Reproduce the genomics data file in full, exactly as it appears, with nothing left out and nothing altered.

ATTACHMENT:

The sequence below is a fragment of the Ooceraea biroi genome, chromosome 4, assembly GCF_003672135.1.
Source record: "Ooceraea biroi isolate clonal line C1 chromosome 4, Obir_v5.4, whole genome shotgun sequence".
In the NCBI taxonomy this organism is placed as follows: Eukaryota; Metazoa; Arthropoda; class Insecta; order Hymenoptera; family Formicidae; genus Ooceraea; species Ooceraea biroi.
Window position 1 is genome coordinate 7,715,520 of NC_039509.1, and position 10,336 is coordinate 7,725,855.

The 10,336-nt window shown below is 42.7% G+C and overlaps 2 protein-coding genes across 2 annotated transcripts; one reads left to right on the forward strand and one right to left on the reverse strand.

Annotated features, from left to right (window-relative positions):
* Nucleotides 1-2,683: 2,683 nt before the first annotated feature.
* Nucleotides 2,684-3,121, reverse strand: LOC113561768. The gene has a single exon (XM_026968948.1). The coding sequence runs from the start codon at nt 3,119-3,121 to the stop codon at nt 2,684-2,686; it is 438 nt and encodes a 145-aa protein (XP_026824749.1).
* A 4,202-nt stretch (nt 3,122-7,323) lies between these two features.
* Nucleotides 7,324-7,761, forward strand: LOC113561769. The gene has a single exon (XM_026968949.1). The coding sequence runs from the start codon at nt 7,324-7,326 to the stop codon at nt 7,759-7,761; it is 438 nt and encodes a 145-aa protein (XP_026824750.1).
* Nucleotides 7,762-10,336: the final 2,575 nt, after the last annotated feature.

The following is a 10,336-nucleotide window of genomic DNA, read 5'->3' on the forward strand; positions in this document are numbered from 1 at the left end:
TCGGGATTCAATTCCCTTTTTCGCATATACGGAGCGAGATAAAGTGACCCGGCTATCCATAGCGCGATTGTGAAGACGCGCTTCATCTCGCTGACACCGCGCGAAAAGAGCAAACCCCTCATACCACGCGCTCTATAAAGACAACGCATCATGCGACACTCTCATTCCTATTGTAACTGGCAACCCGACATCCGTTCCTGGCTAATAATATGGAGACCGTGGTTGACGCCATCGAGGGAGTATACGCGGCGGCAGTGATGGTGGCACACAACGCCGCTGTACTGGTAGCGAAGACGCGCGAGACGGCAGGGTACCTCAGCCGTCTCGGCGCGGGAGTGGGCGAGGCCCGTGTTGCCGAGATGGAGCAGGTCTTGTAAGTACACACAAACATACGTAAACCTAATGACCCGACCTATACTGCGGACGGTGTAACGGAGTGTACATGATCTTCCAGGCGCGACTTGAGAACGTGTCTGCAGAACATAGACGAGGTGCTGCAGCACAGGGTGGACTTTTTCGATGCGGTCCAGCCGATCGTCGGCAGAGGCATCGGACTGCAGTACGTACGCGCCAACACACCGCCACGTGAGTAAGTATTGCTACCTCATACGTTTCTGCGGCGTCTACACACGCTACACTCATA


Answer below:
The sequence below is a fragment of the Ooceraea biroi genome, chromosome 4, assembly GCF_003672135.1.
Source record: "Ooceraea biroi isolate clonal line C1 chromosome 4, Obir_v5.4, whole genome shotgun sequence".
In the NCBI taxonomy this organism is placed as follows: Eukaryota; Metazoa; Arthropoda; class Insecta; order Hymenoptera; family Formicidae; genus Ooceraea; species Ooceraea biroi.
Window position 1 is genome coordinate 7,715,520 of NC_039509.1, and position 10,336 is coordinate 7,725,855.

The 10,336-nt window shown below is 42.7% G+C and overlaps 2 protein-coding genes across 2 annotated transcripts; one reads left to right on the forward strand and one right to left on the reverse strand.

Annotated features, from left to right (window-relative positions):
* Nucleotides 1-2,683: 2,683 nt before the first annotated feature.
* Nucleotides 2,684-3,121, reverse strand: LOC113561768. The gene has a single exon (XM_026968948.1). The coding sequence runs from the start codon at nt 3,119-3,121 to the stop codon at nt 2,684-2,686; it is 438 nt and encodes a 145-aa protein (XP_026824749.1).
* A 4,202-nt stretch (nt 3,122-7,323) lies between these two features.
* Nucleotides 7,324-7,761, forward strand: LOC113561769. The gene has a single exon (XM_026968949.1). The coding sequence runs from the start codon at nt 7,324-7,326 to the stop codon at nt 7,759-7,761; it is 438 nt and encodes a 145-aa protein (XP_026824750.1).
* Nucleotides 7,762-10,336: the final 2,575 nt, after the last annotated feature.

The following is a 10,336-nucleotide window of genomic DNA, read 5'->3' on the forward strand; positions in this document are numbered from 1 at the left end:
TCGGGATTCAATTCCCTTTTTCGCATATACGGAGCGAGATAAAGTGACCCGGCTATCCATAGCGCGATTGTGAAGACGCGCTTCATCTCGCTGACACCGCGCGAAAAGAGCAAACCCCTCATACCACGCGCTCTATAAAGACAACGCATCATGCGACACTCTCATTCCTATTGTAACTGGCAACCCGACATCCGTTCCTGGCTAATAATATGGAGACCGTGGTTGACGCCATCGAGGGAGTATACGCGGCGGCAGTGATGGTGGCACACAACGCCGCTGTACTGGTAGCGAAGACGCGCGAGACGGCAGGGTACCTCAGCCGTCTCGGCGCGGGAGTGGGCGAGGCCCGTGTTGCCGAGATGGAGCAGGTCTTGTAAGTACACACAAACATACGTAAACCTAATGACCCGACCTATACTGCGGACGGTGTAACGGAGTGTACATGATCTTCCAGGCGCGACTTGAGAACGTGTCTGCAGAACATAGACGAGGTGCTGCAGCACAGGGTGGACTTTTTCGATGCGGTCCAGCCGATCGTCGGCAGAGGCATCGGACTGCAGTACGTACGCGCCAACACACCGCCACGTGAGTAAGTATTGCTACCTCATACGTTTCTGCGGCGTCTACACACGCTACACTCATA